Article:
“It’s not just your province that’s affected, though,” said Thousand Hills, a tremulous, querulous older woman. “The dwarves in my province have come to me asking what I’m doing about protecting them and their assets. There’s a lot of mining in Thousand Hills, you know.”
Everyone was well aware of the mining in Thousand Hills.
“What did you tell them?” asked Westcoast.
“I said I’d study the matter, of course,” she said. There were more nods. This was a reliable stall.
“I don’t see the problem,” said Northriver. “They’re not doing anything wrong. They’re allowed their opinions under the Code of Willing.”
“They’re allowed their own religious and philosophical opinions,” Determined said. “Political opinions are another matter.” He had tried to hold himself back from speaking, but he couldn’t let that one go. He had studied the ancient Code of Willing, the foundation of all human law, intensively while at the College of Ancient Turfrae.
Nobody took up his point.
“Their philosophy gives the disaffected and the underemployed among the Copper class something to do with their excess energy,” said Southcliffs, a middle-aged man with a weatherbeaten face. “I don’t see the harm.”
“Easy for you to say,” quavered Thousand Hills. “Plenty to do already in your province.”
“No fault of mine that your hills don’t grow much grain,” snapped Southcliffs. “Most of the troublemakers I do have come down over the border looking for work I don’t have.”
The discussion dissolved into a rehearsal of grievances going back three generations between the two neighbouring provinces, and it took some time for Lake to bring it back on track.
“We were discussing,” she said, “Human Purity.” By her standards, she spoke emphatically. “And Consolation, I get plenty of your people too, by the way. Hard workers, as a general thing.” Thousand Hills preened at the small, if backhanded, compliment, and shot a glare at Southcliffs, but stopped complaining.
“Perhaps,” said Beauty Six Gorges, the only provincegold who had not so far spoken, “we should talk about why there are so many disaffected people in the first place.”
“It’s Koskant’s fault,” said Southcliffs immediately. “If they didn’t have the gulf trade locked up…”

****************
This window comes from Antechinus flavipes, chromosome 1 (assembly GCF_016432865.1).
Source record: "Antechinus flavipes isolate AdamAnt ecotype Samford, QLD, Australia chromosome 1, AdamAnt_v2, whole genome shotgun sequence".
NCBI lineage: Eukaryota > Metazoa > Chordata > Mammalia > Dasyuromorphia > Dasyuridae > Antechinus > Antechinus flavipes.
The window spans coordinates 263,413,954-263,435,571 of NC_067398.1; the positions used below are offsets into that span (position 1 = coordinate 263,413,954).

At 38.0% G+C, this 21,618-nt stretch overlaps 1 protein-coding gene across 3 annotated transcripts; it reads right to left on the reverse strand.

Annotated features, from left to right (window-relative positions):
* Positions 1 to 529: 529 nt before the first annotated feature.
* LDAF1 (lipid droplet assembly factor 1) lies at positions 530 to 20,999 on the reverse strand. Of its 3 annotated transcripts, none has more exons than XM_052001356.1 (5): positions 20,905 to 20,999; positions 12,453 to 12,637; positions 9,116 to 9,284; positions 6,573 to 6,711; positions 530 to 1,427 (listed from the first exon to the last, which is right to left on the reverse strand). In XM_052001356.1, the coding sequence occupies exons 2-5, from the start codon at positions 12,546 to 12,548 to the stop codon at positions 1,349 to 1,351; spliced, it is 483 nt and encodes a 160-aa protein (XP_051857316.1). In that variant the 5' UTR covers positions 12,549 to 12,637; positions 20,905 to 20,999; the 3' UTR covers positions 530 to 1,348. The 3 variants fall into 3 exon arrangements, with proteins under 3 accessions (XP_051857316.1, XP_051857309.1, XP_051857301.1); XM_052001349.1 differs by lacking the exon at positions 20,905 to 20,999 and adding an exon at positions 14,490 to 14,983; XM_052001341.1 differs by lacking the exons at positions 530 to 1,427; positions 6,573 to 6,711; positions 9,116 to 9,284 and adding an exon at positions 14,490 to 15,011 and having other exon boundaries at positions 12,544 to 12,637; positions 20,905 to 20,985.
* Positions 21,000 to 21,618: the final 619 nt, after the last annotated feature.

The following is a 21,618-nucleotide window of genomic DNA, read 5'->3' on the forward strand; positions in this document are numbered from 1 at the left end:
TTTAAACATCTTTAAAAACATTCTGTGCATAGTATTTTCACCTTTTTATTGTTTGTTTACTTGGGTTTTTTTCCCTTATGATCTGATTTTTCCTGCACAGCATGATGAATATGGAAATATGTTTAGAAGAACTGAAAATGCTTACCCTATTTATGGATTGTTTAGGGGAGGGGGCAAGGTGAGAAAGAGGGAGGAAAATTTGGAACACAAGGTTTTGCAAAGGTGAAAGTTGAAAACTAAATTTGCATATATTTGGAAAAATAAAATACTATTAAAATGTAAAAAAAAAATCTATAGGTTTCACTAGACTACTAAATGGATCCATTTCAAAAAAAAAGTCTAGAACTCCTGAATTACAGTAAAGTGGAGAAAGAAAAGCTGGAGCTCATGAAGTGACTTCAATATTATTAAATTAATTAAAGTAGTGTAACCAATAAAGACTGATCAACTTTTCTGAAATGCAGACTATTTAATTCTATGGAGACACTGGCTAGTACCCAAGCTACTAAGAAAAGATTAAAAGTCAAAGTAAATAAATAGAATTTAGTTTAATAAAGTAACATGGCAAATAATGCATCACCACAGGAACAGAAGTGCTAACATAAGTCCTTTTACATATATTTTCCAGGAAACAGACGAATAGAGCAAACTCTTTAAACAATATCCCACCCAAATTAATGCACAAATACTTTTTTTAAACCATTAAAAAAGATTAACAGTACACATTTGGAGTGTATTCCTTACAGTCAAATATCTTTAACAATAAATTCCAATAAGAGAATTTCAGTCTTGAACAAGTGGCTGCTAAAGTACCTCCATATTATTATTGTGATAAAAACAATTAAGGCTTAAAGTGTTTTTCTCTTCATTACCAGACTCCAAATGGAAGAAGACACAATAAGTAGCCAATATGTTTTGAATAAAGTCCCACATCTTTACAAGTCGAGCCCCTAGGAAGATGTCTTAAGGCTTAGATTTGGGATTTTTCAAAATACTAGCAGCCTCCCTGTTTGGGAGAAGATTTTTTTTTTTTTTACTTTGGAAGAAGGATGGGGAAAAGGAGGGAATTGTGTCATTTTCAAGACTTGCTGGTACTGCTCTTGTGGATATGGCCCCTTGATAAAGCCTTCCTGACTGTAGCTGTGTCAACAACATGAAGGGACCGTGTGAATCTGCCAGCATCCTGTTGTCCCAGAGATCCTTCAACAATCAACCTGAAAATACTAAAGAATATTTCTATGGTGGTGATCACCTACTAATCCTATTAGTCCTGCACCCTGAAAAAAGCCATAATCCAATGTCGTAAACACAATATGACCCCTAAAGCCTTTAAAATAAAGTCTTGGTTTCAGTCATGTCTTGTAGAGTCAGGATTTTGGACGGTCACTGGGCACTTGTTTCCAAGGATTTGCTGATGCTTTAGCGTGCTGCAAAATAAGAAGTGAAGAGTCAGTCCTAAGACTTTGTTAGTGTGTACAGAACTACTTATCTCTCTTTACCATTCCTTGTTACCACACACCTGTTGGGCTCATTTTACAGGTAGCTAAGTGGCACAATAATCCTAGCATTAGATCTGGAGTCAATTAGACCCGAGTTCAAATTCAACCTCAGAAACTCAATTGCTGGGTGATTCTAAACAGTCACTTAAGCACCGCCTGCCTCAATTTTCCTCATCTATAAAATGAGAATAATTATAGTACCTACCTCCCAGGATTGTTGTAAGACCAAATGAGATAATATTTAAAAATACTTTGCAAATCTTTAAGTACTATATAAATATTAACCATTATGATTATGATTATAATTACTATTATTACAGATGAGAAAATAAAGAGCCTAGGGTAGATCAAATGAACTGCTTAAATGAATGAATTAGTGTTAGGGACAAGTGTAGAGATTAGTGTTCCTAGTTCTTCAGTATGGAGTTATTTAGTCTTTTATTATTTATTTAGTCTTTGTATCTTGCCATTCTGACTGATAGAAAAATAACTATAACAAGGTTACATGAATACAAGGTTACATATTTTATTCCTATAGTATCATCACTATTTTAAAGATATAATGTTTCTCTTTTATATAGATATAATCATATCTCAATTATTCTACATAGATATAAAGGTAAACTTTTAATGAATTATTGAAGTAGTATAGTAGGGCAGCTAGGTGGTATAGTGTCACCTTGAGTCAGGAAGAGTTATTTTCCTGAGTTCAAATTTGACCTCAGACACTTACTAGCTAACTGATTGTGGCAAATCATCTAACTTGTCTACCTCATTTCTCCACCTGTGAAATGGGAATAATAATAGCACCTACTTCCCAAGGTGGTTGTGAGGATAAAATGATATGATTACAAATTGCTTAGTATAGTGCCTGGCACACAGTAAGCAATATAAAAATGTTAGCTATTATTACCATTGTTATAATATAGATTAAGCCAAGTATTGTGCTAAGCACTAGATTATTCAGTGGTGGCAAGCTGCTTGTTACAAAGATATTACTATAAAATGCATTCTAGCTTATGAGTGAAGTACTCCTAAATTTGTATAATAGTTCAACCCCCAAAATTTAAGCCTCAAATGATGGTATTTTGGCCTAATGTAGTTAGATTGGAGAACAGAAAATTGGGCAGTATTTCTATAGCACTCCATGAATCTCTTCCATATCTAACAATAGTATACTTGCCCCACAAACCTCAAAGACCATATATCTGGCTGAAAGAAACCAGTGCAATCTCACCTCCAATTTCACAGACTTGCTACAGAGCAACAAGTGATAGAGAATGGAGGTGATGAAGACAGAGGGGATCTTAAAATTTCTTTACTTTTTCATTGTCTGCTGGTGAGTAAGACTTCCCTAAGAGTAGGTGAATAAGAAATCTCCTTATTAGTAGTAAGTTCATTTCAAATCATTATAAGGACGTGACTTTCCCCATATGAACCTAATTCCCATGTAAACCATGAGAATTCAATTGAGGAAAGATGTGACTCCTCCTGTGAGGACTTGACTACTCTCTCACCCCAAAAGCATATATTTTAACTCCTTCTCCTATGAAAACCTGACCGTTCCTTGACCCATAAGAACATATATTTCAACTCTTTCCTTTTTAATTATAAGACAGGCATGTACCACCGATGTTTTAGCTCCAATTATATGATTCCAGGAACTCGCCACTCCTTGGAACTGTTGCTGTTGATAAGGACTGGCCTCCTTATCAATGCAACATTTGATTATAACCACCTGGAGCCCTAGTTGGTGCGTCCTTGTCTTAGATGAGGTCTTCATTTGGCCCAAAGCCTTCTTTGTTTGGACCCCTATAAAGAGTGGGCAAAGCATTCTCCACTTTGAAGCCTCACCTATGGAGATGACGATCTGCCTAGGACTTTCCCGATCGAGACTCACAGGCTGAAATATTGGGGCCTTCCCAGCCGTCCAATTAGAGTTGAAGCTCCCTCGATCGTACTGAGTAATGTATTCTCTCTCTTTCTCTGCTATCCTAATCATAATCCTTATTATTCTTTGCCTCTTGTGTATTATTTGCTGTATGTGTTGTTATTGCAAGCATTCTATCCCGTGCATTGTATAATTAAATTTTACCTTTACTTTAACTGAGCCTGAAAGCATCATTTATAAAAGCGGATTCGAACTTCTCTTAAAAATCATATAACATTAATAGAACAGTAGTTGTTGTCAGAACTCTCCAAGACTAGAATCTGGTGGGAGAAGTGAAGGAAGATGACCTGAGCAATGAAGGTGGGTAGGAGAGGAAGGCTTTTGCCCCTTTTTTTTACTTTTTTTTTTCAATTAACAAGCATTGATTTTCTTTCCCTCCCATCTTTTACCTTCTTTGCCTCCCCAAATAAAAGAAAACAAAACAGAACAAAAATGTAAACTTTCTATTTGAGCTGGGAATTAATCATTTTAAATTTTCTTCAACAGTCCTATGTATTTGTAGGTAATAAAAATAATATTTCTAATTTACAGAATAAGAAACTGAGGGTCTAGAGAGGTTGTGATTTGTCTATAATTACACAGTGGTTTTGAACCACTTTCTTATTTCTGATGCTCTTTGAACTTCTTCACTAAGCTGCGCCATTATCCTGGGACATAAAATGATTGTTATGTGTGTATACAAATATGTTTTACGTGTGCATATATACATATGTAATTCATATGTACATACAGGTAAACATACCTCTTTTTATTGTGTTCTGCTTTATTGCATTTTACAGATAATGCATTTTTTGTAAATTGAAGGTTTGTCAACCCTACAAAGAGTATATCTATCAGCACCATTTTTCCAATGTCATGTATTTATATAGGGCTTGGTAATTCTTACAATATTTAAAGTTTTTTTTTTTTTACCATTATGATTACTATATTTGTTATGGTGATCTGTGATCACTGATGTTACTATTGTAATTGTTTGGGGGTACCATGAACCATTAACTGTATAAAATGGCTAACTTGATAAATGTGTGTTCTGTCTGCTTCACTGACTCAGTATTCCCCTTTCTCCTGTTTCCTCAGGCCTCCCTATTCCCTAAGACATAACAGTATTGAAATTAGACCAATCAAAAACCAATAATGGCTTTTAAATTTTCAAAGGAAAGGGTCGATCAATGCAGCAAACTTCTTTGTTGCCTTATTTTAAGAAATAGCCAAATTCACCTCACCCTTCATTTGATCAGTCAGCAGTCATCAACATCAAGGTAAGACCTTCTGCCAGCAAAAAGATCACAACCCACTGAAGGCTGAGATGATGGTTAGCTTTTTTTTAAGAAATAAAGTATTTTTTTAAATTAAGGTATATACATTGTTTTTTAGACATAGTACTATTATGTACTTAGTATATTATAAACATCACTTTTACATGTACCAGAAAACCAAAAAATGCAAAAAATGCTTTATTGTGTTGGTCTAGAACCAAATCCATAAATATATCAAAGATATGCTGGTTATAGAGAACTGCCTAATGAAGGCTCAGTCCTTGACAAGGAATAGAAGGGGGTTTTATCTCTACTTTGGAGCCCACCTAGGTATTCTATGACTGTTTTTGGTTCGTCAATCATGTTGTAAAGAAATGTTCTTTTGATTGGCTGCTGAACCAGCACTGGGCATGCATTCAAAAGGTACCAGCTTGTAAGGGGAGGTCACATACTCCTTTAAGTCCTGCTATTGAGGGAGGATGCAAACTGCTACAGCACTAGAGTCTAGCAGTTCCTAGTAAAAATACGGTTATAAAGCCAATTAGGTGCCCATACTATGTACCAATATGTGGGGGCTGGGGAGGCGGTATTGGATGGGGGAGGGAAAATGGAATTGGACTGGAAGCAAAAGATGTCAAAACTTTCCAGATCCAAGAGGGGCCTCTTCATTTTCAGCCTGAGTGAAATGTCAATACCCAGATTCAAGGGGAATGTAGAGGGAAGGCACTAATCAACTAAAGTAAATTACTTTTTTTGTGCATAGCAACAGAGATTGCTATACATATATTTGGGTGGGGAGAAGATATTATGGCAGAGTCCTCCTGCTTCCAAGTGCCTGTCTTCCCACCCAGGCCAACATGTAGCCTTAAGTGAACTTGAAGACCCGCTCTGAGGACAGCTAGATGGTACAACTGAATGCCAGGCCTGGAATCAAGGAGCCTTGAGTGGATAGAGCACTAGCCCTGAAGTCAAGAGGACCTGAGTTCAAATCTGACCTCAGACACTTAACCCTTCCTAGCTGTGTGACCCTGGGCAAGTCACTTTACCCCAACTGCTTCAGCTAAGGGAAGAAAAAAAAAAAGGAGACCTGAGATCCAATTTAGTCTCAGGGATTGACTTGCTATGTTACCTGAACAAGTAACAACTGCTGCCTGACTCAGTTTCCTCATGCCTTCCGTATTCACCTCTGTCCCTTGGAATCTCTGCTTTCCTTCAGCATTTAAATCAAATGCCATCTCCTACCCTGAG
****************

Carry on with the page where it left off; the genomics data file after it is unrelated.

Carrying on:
“Failing crops…” put in Thousand Hills.
“Greedy Nine-cursed dwarves,” said Northriver. “And those centaurs across my river…”
One by one, each provincegold managed to find a reason why it wasn’t his or her fault that the people weren’t prosperous. Six Gorges listened patiently, swivelling her head from one speaker to the next. As her eyes passed across Determined’s, she twitched one eyelid very slightly at exactly the moment that their gazes met, and despite his distress at the way the meeting was going, he had to purse his lips to keep from smiling.
When the litany of complaint subsided, Six Gorges said, “I think it’s wonderful that you’ve all done so much to overcome the problems your people face, so that only factors beyond your control are left. Truly, wonderful. So I suppose the only question left to ask is, do we take a joint position on this Human Purity movement, or do we… study the matter further and deal with it individually?”
She habitually kept her face still, presumably to keep from cracking her makeup, and her voice was carefully modulated, so most of the provincegolds missed the sarcasm, Determined thought. Northriver certainly would have, but Northriver would miss being hit with a sack of rocks. Lake, he thought, would have got it, but her expression didn’t change either as she resumed control of the meeting.
“Thank you, Beauty, that is exactly the question before us. Let us have the sense of the meeting now, and if we decide for a joint response we can talk about what that will be afterwards. In order of seniority, then. Consolation?”
“Individually,” said Thousand Hills. “We all have very different problems in our provinces, after all.”
Lake turned to Westcoast, the next oldest, with a questioning look. He also voted for an individual response.
So did Southcliffs. “Let’s see,” Lake said, “who’s next?” She turned to Six Gorges. “Beauty?”
Claws of the cat, thought Determined. The two women were about the same age, but Lake looked several years older.
“Oh, is it me?” said Six Gorges. “I forget you’re a little younger, Felicity. For what it’s worth, I think we should have a joint response, but I fear I’m already outvoted.”
Lake merely nodded, and voted individual. Predictably, so did Northriver, the youngest of the six.
“That’s settled, then,” said Lake. “We each make our own response, though we keep the option open to discuss a joint position at our next meeting. Which is in your province, I believe, Tenacious.”
Northriver nodded, drawing himself up self-importantly. “Yes, I look forward to seeing you there in a quarter of a year,” he said.
“Very good,” said Lake. “As usual, all of you are invited to dine. Oh, Determined, I’m sorry, dear, I didn’t expect you, so I haven’t catered accordingly.”
This was a flimsy and transparent excuse to exclude him from the meal, where, no doubt, the real business of the evening would be transacted. Years of training not to make a scene overruled the familiar angry helplessness stinging behind his eyes.
“No apology necessary, Lake,” he said, using her name of affiliation rather than her personal name to emphasise the distance between them, but not referencing her title since she hadn’t used his. He bowed the merest inch. “I am well suited across the street. Come, Reliable.”
She bowed back, just detectably lower, and removed her attention from him entirely. Nobody else paid him any either, except Six Gorges, who also bowed to him as he passed. He leaned close, covered by the hubbub of conversation, and whispered, “I’d like to talk.”
“Sixth bell,” she whispered back, and he nodded and left the room.
“Well,” Determined remarked to Reliable, as they crossed the darkened street, “that was a scintillating evening filled with valuable progress.”
The little secretary didn’t comment.